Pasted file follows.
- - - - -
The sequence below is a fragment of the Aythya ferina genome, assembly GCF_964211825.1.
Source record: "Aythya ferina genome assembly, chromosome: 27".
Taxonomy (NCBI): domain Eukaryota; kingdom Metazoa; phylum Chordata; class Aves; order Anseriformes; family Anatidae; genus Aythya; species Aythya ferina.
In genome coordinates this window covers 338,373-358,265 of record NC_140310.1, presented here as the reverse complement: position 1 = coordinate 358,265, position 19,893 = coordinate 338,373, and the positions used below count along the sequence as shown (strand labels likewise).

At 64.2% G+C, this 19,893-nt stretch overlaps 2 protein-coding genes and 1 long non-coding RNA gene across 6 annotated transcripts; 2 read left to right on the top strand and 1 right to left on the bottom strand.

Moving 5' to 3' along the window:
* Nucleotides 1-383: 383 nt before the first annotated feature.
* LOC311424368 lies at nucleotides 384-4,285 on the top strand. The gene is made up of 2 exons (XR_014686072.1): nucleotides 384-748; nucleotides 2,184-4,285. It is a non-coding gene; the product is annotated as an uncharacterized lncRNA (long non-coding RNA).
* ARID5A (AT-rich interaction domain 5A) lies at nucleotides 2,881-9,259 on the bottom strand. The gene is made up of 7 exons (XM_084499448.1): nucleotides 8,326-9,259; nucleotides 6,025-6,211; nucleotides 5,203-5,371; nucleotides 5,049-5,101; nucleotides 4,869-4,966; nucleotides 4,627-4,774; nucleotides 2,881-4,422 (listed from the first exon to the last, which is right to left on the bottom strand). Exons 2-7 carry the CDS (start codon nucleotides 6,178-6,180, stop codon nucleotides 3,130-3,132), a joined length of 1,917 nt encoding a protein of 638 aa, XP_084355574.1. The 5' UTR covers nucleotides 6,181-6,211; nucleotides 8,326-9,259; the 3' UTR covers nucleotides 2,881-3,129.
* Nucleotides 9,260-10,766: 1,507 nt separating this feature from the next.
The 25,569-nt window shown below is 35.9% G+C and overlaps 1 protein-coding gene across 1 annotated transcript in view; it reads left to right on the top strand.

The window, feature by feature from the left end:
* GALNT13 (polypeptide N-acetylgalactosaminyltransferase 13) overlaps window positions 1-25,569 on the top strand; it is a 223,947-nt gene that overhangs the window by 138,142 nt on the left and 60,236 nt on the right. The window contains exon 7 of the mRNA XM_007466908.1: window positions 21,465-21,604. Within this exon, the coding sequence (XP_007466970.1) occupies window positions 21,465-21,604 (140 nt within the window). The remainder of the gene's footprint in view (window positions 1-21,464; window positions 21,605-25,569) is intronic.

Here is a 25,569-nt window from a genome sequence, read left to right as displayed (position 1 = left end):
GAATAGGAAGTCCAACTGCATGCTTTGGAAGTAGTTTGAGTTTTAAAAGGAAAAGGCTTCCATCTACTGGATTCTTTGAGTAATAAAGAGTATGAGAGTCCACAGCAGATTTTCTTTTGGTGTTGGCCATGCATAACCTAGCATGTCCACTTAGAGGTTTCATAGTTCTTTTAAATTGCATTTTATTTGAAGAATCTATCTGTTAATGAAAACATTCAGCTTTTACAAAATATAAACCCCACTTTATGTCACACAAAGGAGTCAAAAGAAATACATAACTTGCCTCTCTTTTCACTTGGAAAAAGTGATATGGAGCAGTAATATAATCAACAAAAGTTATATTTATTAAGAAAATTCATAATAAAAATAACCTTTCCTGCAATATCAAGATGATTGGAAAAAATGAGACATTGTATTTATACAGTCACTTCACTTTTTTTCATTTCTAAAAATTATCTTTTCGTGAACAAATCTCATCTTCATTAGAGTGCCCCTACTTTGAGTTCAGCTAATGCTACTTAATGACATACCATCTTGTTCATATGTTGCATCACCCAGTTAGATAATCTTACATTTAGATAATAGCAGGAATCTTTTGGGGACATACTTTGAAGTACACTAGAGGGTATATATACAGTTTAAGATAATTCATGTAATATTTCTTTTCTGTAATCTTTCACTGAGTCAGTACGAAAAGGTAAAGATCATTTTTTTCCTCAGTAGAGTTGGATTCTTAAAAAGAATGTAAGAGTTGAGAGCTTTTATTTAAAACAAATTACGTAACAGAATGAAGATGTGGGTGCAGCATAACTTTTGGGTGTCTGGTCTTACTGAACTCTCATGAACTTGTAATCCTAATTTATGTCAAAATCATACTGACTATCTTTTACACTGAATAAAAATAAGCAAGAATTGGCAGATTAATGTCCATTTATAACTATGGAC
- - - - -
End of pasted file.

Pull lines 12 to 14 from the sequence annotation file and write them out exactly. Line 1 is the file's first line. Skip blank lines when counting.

The window, feature by feature from the left end:
* GALNT13 (polypeptide N-acetylgalactosaminyltransferase 13) overlaps window positions 1-25,569 on the top strand; it is a 223,947-nt gene that overhangs the window by 138,142 nt on the left and 60,236 nt on the right. The window contains exon 7 of the mRNA XM_007466908.1: window positions 21,465-21,604. Within this exon, the coding sequence (XP_007466970.1) occupies window positions 21,465-21,604 (140 nt within the window). The remainder of the gene's footprint in view (window positions 1-21,464; window positions 21,605-25,569) is intronic.

Here is a 25,569-nt window from a genome sequence, read left to right as displayed (position 1 = left end):